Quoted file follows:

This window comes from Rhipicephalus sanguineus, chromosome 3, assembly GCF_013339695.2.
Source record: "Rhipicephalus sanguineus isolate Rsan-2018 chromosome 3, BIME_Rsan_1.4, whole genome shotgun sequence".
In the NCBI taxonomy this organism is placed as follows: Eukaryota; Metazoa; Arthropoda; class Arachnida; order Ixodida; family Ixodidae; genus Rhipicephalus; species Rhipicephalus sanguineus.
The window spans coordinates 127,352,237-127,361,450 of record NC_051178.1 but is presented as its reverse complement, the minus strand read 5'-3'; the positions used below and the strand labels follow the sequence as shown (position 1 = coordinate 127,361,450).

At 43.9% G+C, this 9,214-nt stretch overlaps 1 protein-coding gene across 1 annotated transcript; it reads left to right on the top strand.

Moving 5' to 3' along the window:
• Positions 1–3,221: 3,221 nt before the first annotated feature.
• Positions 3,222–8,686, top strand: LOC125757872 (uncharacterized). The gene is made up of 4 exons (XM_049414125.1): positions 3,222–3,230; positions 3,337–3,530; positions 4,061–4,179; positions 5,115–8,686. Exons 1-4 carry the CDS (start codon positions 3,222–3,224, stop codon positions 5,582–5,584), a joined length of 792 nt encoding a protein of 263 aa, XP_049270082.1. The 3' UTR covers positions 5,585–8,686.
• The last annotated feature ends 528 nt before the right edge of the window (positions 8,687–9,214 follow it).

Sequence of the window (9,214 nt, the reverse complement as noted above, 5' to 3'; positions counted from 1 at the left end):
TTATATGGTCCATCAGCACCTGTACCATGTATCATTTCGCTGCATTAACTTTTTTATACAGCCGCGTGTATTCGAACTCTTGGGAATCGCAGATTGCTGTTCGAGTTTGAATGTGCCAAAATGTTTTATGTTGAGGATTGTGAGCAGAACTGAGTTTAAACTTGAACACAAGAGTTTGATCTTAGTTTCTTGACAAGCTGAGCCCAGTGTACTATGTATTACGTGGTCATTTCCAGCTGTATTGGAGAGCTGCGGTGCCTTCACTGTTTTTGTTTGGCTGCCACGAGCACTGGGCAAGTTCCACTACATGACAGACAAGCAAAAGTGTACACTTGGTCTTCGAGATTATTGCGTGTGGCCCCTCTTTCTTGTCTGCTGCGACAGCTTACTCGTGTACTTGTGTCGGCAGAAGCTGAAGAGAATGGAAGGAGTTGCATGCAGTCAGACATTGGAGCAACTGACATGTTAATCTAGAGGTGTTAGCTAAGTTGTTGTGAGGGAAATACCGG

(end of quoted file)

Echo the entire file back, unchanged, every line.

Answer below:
This window comes from Rhipicephalus sanguineus, chromosome 3, assembly GCF_013339695.2.
Source record: "Rhipicephalus sanguineus isolate Rsan-2018 chromosome 3, BIME_Rsan_1.4, whole genome shotgun sequence".
In the NCBI taxonomy this organism is placed as follows: Eukaryota; Metazoa; Arthropoda; class Arachnida; order Ixodida; family Ixodidae; genus Rhipicephalus; species Rhipicephalus sanguineus.
The window spans coordinates 127,352,237-127,361,450 of record NC_051178.1 but is presented as its reverse complement, the minus strand read 5'-3'; the positions used below and the strand labels follow the sequence as shown (position 1 = coordinate 127,361,450).

At 43.9% G+C, this 9,214-nt stretch overlaps 1 protein-coding gene across 1 annotated transcript; it reads left to right on the top strand.

Moving 5' to 3' along the window:
• Positions 1–3,221: 3,221 nt before the first annotated feature.
• Positions 3,222–8,686, top strand: LOC125757872 (uncharacterized). The gene is made up of 4 exons (XM_049414125.1): positions 3,222–3,230; positions 3,337–3,530; positions 4,061–4,179; positions 5,115–8,686. Exons 1-4 carry the CDS (start codon positions 3,222–3,224, stop codon positions 5,582–5,584), a joined length of 792 nt encoding a protein of 263 aa, XP_049270082.1. The 3' UTR covers positions 5,585–8,686.
• The last annotated feature ends 528 nt before the right edge of the window (positions 8,687–9,214 follow it).

Sequence of the window (9,214 nt, the reverse complement as noted above, 5' to 3'; positions counted from 1 at the left end):
TTATATGGTCCATCAGCACCTGTACCATGTATCATTTCGCTGCATTAACTTTTTTATACAGCCGCGTGTATTCGAACTCTTGGGAATCGCAGATTGCTGTTCGAGTTTGAATGTGCCAAAATGTTTTATGTTGAGGATTGTGAGCAGAACTGAGTTTAAACTTGAACACAAGAGTTTGATCTTAGTTTCTTGACAAGCTGAGCCCAGTGTACTATGTATTACGTGGTCATTTCCAGCTGTATTGGAGAGCTGCGGTGCCTTCACTGTTTTTGTTTGGCTGCCACGAGCACTGGGCAAGTTCCACTACATGACAGACAAGCAAAAGTGTACACTTGGTCTTCGAGATTATTGCGTGTGGCCCCTCTTTCTTGTCTGCTGCGACAGCTTACTCGTGTACTTGTGTCGGCAGAAGCTGAAGAGAATGGAAGGAGTTGCATGCAGTCAGACATTGGAGCAACTGACATGTTAATCTAGAGGTGTTAGCTAAGTTGTTGTGAGGGAAATACCGG